Seventh, and most importantly I think, we learned that Mr. Trump is not prepared to accept the results of the election. I find this shocking, horrifying, and deeply disturbing. It proves, to me, once and for all, that Mr. Trump cares more about himself, his reputation, and his brand than he does about the American people. Bigly.



It is a time honored practice to ask politicians questions, and then have them ignore the question and move onto their talking points. Skilled politicians can do that and make you think they answered your question and that they care. Neither Mr. Trump nor Secretary Clinton have that skillset. Whenever they are asked questions, it is painfully obvious they don’t want to answer it, don’t care about it, and would prefer to move to their pre-planned talking points.


If I were allowed, however, the chance to ask Mr. Trump some questions, and I would be guaranteed that he would have to answer them, these are the questions I would start with. I have posted similar questions for Hillary Clinton on a separate (click here) blog post.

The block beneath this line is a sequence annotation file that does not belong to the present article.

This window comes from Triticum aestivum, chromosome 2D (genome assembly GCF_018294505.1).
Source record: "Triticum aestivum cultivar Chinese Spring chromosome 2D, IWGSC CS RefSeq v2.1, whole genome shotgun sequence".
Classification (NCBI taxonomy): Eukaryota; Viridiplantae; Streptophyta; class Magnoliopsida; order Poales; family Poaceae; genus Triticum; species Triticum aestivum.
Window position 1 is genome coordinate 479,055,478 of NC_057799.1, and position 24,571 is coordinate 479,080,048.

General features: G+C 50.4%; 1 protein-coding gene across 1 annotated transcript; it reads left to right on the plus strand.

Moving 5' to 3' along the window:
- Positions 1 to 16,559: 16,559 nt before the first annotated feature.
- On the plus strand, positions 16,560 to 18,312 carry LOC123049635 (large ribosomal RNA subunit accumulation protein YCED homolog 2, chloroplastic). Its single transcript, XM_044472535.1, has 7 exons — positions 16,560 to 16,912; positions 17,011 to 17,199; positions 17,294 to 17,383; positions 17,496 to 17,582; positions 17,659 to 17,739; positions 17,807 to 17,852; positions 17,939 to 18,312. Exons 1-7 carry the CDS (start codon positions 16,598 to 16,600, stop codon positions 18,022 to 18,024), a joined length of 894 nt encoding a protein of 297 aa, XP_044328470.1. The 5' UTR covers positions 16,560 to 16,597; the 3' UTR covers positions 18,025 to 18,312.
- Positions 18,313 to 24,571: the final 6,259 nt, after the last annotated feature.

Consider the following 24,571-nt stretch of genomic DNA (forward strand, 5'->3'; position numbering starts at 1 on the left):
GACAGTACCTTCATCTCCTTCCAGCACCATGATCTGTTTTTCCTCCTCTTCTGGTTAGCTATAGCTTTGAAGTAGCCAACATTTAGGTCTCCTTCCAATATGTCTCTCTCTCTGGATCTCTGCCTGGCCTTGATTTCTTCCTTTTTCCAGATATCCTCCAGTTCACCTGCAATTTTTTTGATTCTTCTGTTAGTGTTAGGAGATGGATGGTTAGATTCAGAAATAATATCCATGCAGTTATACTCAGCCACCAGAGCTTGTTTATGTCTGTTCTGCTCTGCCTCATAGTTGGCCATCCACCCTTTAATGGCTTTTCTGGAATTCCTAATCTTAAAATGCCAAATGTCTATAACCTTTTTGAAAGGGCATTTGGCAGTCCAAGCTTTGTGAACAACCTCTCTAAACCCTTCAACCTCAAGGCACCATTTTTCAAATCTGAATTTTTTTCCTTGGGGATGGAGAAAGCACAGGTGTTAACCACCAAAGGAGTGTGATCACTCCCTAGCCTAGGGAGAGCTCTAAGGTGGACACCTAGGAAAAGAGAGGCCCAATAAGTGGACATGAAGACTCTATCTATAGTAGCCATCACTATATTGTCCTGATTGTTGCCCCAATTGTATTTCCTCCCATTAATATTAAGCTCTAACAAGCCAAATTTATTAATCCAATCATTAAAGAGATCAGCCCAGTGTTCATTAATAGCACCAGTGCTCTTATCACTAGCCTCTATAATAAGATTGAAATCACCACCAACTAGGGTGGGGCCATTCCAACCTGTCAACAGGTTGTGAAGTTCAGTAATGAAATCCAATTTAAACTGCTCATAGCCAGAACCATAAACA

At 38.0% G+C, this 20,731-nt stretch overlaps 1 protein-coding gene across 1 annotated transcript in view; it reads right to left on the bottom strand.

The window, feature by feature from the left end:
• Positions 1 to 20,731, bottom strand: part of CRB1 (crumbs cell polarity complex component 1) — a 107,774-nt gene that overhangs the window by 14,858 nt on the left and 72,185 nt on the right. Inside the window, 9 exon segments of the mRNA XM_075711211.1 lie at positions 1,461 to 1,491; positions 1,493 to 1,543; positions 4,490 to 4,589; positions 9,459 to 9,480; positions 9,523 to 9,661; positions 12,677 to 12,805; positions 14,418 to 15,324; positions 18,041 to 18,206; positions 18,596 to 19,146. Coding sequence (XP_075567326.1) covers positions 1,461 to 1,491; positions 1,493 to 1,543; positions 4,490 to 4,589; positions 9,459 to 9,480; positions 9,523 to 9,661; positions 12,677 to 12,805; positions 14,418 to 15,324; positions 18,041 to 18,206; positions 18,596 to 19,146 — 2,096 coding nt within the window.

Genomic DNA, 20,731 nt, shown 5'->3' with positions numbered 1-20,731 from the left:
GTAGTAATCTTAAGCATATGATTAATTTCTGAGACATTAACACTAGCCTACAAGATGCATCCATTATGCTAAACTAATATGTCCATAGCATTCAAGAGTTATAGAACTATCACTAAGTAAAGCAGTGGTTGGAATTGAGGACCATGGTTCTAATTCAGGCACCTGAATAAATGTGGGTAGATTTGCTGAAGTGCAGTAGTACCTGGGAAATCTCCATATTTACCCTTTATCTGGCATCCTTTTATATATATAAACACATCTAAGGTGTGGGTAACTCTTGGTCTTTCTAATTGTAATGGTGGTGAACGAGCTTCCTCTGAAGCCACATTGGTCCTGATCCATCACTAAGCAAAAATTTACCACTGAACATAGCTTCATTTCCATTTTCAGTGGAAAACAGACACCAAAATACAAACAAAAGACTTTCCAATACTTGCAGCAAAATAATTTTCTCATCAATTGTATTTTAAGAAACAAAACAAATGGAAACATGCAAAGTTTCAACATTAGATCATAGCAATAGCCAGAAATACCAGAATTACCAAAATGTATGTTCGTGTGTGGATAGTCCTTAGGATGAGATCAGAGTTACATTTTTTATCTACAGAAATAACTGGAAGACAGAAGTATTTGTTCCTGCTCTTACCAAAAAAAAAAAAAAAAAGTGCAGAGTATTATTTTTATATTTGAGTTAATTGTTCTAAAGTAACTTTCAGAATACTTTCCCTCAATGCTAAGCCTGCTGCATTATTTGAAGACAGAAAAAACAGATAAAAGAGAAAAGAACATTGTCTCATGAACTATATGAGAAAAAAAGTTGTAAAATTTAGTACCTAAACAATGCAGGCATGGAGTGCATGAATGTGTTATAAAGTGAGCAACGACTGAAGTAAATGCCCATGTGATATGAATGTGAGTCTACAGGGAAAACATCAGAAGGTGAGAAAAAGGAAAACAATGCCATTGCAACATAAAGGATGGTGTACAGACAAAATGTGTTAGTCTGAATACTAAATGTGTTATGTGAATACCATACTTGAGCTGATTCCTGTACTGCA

1. Many people are bothered by the fact you haven’t released your tax returns. You say it is because you are being audited. It has been reported, and you admitted in the last debate, that you have claimed exemption to refrain from paying federal income taxes. Would you tell us, then, approximately how much money or what percentage of your income, you’ve given to charity for the past five years? For the sake of clarity, your Foundation doesn’t count because it is not a recognized charity.
  2. Your slogan is “Make America Great Again.” When, in your opinion, did America stop being great? Please be as specific as possible, and what would be the first sign that greatness has returned?